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Page v Committee on Decisions That Count Joan R.Leitzel, Chair, University of New Hampshire Jere Confrey, Vice-Chair, University of Texas at Austin Deborah Loewenberg Ball, University of Michigan Richelle Blair, Lakeland Community College, Ohio Jan de Lange, Freudenthal Institute, The Netherlands Joan Ferrini-Mundy, Michigan State University Dan Kennedy, The Baylor School, Chattanooga, Tennessee Thomas L.Moore, Grinnell College, Grinnell, Iowa Marge M.Petit, National Center for the Improvement of Educational Assessment, Portsmouth, New Hampshire William Steenken, GE Aircraft Engines, Hamilton, Ohio Jerry Uhl, University of Illinois at Urbana-Champaign Staff Gail Burrill, Director, Mathematical Sciences Education Board Brian McQuillan, Senior Project Assistant, Mathematical Sciences Education Board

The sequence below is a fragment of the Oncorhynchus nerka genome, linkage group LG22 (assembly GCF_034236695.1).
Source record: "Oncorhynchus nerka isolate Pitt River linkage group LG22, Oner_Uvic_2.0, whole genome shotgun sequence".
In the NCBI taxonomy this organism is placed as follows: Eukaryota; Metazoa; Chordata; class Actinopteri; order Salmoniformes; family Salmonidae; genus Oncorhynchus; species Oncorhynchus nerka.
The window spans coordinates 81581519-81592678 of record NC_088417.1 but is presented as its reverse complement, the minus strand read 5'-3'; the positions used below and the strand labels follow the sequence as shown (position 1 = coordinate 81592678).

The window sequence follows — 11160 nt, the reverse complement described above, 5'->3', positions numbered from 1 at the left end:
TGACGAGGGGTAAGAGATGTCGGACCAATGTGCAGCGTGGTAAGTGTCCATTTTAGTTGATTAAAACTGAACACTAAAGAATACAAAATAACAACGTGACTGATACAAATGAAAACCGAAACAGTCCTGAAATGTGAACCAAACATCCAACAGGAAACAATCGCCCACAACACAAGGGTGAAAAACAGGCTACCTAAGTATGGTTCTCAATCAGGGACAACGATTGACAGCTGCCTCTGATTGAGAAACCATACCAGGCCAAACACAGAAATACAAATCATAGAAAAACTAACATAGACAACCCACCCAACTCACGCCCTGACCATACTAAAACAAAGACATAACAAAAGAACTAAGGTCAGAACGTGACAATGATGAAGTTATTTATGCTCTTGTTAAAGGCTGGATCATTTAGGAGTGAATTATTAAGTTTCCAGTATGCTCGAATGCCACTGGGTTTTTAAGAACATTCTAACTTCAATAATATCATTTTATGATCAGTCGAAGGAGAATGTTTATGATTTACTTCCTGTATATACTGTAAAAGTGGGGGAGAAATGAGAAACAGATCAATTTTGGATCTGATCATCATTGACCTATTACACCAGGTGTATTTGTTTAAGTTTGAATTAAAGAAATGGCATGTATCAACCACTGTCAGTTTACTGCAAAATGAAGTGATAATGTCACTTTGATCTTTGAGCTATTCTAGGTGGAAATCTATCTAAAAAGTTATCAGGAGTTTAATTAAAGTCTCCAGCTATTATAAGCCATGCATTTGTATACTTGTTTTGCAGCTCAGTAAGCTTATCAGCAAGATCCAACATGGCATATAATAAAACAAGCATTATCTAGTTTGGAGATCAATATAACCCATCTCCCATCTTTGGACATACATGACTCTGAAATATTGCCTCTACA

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Page vi Mathematical Sciences Education Board Joan R.Leitzel, Chair, University of New Hampshire Jere Confrey, Vice Chair, University of Texas at Austin Judy Ackerman, Montgomery College, Rockville, Maryland Richard A.Askey, University of Wisconsin-Madison Deborah Loewenberg Ball, University of Michigan Richelle Blair, Lakeland Community College, Kirtland, Ohio Ingrid Daubechies, Princeton University Jan de Lange, Freudenthal Institute, The Netherlands Keith Devlin, St. Mary's College of California, Moraga, California Karen Economopoulos, TERC, Cambridge, Massachusetts Susan Eyestone, National Parent Teacher Association, Minneapolis, Minnesota Joan Ferrini-Mundy, Michigan State University Arthur M.Jaffe, Harvard University Dan Kennedy, The Baylor School, Chattanooga, Tennessee Karen Longhart, Flathead High School, Kalispell, Montana Miriam Masullo, IBM Corporation, Yorktown Height, New York Thomas L.Moore, Grinnell College, Grinnell, Iowa Debra Paulson, Hornedo Middle School, El Paso, Texas Marge M.Petit, The National Center for the Improvement of Educational Assessment, Portsmouth, New Hampshire Anthony Scott, Chicago Public Schools, Illinois William Steenken, GE Aircraft Engines, Hamilton, Ohio Lee V.Stiff, North Carolina State University James W.Stigler, University of California, Los Angeles Jerry Uhl, University of Illinois at Urbana-Champaign